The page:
Let's flatten the curve
We will never know if the drastic measures we are taking now will make all the difference in slowing the spread of the coronavirus, but we will second-guess ourselves, if we don’t do all we can.
The fact that Kansas has closed schools this week is another indication of the severity of the coronavirus.
Health officials are taking these measures and many others to slow the spread of the virus in the human population - flattening the curve, as they say - so as to buy us some time in learning more about the new virus in humans and so as not to overflow our health care facilities’ ability to care for those who get the sickest.
There’s no need to panic, but all of us do need to stay informed and follow the directions of our local, state and national health officials.
For the time being, it’s not a good idea to congregate in groups of 50 or more people, for example, experts say.
The heath experts are also saying that most people who get COVID-19 (the other name for coronavirus) may only have the symptoms of a common cold.
The coronavirus reportedly started in late 2019 in China and eventually spread regionally and by February 2020 there were cases in every continent but Antarctica.
This coronavirus is a variation (or mutation) of the virus that causes the common cold. It can cause anything from nothing to a mild cold to a potentially lethal viral pneumonia.
Those who seem to be most affected by coronavirus, thus far, are those who are more at risk to begin with: those who are older, those with multiple chronic health conditions, etc.
Young people must do their part to slow the spread of the virus, too. While young people may not get sick from the virus, they could transmit the virus to their parents, grandparents and great-grandparents.
Here’s some things we don’t know:
*We don’t know if the virus will quit spreading when the weather gets warmer.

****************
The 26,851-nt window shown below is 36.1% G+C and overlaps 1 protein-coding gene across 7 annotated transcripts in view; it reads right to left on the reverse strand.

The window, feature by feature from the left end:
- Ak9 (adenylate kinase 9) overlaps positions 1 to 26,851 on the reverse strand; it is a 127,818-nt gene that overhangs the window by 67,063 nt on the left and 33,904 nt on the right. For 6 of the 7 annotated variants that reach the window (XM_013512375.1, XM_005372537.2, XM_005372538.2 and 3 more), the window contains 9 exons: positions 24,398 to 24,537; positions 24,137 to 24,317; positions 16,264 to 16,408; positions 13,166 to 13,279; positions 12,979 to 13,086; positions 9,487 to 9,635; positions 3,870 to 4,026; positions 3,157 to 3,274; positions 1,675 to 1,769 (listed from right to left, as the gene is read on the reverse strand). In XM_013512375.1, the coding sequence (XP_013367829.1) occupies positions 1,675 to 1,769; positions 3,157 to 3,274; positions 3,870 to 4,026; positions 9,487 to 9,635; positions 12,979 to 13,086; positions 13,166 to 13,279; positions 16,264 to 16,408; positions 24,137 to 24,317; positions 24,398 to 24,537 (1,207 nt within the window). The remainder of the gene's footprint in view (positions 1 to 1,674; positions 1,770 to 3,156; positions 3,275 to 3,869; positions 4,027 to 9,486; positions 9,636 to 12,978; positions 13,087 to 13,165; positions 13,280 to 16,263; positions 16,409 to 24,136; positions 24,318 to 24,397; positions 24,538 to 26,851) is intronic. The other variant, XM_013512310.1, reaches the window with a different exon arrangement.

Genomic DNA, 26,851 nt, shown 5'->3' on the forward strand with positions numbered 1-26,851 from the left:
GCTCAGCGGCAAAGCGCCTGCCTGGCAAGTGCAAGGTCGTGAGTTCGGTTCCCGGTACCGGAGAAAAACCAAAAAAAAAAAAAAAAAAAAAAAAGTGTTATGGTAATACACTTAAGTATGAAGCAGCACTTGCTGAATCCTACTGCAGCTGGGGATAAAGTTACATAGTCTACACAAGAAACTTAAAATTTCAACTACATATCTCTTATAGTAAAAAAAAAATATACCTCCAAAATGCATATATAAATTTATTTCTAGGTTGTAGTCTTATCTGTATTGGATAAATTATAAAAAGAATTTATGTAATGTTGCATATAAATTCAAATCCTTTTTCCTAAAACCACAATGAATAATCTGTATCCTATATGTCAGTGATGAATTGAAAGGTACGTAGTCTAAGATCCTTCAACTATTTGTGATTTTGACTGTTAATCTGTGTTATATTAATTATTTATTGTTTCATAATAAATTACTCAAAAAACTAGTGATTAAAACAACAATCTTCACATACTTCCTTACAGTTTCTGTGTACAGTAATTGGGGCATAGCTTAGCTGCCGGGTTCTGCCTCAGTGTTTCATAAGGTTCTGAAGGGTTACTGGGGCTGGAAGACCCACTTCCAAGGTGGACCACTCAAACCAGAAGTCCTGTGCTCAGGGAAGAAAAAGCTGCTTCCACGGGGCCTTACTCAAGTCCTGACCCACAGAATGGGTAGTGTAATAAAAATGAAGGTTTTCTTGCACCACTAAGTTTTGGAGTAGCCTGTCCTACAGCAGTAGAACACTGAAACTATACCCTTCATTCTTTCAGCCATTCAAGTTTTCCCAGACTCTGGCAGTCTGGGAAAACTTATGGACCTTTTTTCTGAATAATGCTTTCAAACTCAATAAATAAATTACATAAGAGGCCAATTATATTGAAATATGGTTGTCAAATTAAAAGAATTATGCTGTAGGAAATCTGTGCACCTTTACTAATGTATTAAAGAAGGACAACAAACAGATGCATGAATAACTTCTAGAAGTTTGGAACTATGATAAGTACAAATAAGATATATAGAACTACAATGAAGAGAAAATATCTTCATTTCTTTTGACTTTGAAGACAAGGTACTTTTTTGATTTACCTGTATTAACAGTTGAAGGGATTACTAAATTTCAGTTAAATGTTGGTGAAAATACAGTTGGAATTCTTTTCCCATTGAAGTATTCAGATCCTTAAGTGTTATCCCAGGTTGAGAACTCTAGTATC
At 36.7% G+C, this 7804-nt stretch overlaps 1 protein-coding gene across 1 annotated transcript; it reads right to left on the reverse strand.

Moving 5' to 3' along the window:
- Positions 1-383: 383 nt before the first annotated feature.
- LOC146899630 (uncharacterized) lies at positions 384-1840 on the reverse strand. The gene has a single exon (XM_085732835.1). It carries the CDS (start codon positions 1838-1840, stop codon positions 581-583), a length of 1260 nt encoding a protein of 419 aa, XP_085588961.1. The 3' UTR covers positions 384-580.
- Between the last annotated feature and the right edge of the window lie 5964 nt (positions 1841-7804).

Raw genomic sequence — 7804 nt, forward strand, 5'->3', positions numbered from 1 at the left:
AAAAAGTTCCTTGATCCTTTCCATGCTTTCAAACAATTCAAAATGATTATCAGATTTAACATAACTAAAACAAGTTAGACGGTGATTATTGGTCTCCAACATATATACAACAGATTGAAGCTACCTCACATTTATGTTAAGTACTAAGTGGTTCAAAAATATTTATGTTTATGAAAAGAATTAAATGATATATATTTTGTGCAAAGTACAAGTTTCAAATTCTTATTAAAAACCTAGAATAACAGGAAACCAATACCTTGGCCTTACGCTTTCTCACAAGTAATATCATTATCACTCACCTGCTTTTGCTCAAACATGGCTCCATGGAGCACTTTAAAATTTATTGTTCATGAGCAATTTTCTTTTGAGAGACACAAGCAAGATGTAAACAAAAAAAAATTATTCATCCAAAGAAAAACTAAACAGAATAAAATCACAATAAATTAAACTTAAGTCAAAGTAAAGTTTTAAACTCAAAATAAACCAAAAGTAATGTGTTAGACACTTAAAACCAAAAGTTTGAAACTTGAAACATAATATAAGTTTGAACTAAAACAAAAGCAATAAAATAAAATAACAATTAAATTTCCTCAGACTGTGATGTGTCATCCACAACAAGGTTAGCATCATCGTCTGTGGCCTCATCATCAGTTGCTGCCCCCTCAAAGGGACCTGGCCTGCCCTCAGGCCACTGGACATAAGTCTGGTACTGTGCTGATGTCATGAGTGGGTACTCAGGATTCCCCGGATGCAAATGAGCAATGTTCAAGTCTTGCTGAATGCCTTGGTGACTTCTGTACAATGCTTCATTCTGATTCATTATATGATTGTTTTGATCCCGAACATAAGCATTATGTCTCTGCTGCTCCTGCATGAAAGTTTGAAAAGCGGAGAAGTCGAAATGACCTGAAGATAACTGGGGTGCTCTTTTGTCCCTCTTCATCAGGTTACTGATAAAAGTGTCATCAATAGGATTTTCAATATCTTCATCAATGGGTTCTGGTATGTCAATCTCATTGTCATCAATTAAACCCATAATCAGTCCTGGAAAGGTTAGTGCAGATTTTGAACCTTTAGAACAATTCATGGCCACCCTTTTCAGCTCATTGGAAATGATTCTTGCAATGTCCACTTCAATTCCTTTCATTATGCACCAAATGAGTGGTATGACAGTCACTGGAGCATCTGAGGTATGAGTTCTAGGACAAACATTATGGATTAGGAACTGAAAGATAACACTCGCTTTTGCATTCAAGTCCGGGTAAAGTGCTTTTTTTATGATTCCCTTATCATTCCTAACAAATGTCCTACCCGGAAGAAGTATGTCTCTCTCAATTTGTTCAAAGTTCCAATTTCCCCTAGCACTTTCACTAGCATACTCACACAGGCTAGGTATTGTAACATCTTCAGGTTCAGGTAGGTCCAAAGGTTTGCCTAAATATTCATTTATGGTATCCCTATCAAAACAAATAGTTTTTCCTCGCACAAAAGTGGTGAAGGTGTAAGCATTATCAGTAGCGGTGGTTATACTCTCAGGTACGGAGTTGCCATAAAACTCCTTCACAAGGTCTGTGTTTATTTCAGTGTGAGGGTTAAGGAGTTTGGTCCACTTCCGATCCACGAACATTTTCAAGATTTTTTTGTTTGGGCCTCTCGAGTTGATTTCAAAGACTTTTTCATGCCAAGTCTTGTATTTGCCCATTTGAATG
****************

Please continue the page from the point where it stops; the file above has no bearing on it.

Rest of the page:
*We also don’t know if this is a one-season thing or if it will come back strong again next cold and flu season.
*We don’t know when or if we’ll have a successful vaccine to prevent against this new virus.
Here’s some tips on protecting yourself:
*If you feel sick, stay home, just like you always already do.
*Take good care of yourself. Exercise regularly, eat nutritious, balanced meals, get good sleep.
*Wash your hands! A lot!
*Don’t touch your eyes, mouth, nose, etc., and get into the habit of washing your hands before eating.
*If you can, avoid contact with those who are sick or are caring for the sick.
*If you are not actively sick (or caring for someone who is), surgical masks are not likely helpful. Health care workers will wear masks (and often higher-rated ones than the ear-loop masks), as they have a much higher likelihood of caring for someone with the disease and don’t want to spread it to others.
Those who are exposed to someone with COVID-19 or who are being tested for COVID-19 will likely be asked to self-quarantine (currently not mandatory).
Because of the real possibility of a quarantine, stock up a couple weeks’ worth of non-perishable food items in a pantry.
Also make sure you have the basics — like medications and (a rational amount of) toilet paper, facial tissues, etc.
Note: Some information shared above was provided by local doctor Vance Lassey.